Eligible schools can offer free meals to all students through the Community Eligibility Provision

A chart showing share of eligible school districts using CEP in at least one school, by school year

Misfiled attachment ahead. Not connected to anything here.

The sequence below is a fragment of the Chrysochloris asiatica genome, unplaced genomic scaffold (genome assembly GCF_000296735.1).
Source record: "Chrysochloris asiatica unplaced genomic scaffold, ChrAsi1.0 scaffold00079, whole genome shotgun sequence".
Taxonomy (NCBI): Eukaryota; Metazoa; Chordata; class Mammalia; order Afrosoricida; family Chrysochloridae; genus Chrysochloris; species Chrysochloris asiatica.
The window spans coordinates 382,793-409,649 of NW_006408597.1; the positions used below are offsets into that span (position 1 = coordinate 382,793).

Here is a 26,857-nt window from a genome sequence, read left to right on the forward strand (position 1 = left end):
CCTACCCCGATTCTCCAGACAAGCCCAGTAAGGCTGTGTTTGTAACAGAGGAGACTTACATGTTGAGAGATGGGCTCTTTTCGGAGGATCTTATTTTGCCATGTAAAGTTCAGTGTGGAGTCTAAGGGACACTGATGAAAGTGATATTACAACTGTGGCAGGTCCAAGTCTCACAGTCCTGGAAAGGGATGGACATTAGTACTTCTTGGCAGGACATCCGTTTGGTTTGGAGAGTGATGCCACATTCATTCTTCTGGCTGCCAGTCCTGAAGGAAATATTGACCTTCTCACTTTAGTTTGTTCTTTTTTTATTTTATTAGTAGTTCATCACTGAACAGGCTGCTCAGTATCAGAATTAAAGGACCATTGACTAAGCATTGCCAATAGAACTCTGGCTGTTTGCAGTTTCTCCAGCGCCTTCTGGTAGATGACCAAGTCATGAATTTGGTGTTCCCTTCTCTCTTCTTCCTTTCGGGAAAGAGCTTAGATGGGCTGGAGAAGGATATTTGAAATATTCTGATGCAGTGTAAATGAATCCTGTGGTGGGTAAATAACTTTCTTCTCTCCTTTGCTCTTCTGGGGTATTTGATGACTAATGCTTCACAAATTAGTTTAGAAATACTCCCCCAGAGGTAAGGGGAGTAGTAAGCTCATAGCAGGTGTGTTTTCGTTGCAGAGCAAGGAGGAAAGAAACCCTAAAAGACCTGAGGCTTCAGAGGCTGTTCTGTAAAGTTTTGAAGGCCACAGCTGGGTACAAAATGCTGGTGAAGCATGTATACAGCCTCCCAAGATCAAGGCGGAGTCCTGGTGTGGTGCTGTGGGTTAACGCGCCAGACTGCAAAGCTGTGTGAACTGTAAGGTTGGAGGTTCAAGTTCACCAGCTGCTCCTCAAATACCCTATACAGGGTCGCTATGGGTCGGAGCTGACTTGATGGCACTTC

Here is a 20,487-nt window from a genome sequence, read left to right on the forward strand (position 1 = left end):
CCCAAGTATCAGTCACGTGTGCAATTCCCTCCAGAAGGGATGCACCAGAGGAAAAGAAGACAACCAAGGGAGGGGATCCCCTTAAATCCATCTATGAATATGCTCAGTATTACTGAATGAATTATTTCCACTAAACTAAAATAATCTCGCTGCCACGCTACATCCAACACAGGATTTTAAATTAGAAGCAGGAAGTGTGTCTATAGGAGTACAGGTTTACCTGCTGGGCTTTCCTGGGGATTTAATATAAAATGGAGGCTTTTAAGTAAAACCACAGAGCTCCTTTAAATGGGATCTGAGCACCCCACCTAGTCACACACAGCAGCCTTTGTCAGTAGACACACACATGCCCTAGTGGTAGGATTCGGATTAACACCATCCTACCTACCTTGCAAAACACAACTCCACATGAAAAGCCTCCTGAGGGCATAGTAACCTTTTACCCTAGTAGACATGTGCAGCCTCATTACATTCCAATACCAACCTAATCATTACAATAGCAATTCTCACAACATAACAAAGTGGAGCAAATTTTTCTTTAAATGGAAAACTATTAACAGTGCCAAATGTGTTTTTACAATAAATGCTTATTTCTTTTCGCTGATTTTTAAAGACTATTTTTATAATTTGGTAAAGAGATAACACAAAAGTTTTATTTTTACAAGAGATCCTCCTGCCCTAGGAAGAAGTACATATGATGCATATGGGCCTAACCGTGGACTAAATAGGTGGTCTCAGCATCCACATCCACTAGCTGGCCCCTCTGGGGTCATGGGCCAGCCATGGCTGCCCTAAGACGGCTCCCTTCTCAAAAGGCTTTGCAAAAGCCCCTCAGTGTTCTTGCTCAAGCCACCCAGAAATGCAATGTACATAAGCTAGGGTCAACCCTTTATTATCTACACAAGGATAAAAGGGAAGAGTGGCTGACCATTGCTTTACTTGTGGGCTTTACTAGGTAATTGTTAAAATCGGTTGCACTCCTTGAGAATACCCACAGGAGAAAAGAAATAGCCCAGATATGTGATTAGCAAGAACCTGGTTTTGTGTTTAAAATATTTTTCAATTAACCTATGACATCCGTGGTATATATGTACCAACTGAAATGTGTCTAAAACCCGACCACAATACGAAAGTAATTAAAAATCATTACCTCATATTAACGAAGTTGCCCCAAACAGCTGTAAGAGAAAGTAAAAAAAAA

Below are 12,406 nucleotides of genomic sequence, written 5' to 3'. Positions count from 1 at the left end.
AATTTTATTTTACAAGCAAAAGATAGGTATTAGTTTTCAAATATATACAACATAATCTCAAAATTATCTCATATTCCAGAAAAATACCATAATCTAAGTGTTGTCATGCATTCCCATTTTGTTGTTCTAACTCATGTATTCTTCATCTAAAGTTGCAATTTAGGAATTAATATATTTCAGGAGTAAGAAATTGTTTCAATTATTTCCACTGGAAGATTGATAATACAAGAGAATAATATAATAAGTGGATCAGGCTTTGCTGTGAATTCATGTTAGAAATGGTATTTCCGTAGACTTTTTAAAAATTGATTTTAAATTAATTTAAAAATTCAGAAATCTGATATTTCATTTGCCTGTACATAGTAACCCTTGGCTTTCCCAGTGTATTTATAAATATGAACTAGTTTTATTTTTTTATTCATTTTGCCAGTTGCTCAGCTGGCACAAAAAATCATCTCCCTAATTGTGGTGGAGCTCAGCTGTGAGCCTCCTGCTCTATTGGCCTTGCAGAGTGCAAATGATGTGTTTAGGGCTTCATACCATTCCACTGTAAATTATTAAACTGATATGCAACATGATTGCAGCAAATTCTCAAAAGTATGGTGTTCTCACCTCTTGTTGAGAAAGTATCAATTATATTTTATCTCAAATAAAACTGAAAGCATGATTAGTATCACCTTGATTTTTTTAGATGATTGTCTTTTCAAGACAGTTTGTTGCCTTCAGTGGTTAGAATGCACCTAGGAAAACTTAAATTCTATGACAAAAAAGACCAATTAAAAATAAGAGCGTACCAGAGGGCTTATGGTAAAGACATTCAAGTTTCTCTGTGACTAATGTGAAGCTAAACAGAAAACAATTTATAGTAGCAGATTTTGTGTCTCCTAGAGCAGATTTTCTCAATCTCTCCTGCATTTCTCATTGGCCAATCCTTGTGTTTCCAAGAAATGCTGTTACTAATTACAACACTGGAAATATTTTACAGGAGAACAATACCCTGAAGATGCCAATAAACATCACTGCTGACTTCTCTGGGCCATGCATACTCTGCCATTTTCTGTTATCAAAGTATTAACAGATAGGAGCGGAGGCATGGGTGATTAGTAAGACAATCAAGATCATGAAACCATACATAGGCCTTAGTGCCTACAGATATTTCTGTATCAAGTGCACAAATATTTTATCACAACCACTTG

The Community Eligibility Provision (CEP) of USDA’s National School Lunch Program allows eligible schools in high poverty areas to offer USDA school meals at no charge to all students. CEP reduces the administrative burden associated with collecting paper applications and meal payments from students. Eligibility to use CEP is based on the share of students participating in USDA’s Supplemental Nutrition Assistance Program (SNAP) or other specific income-based assistance programs—known as the Identified Student Percentage (ISP). Schools are eligible to use CEP if the ISP for the school, group of schools, or district is at least 40 percent. USDA reimburses schools for meals according to a formula based on the ISP. Following a 3-year phase-in during which CEP was only available in a limited number of States, the provision was offered to all eligible school districts in the 2014-15 school year. Thirty-two percent of eligible districts used CEP in at least one of their schools in 2014-15, 37 percent in 2015-16, and 47 percent in 2016-17. A recent ERS study found that use of CEP was generally higher for poorer districts, districts in States that were part of the phase-in period, and schools in the Southeast. The data for this chart are from the ERS report, Characteristics of School Districts Offering Free School Meals to All Students Through the Community Eligibility Provision of the National School Lunch Program, released on August 28, 2018.

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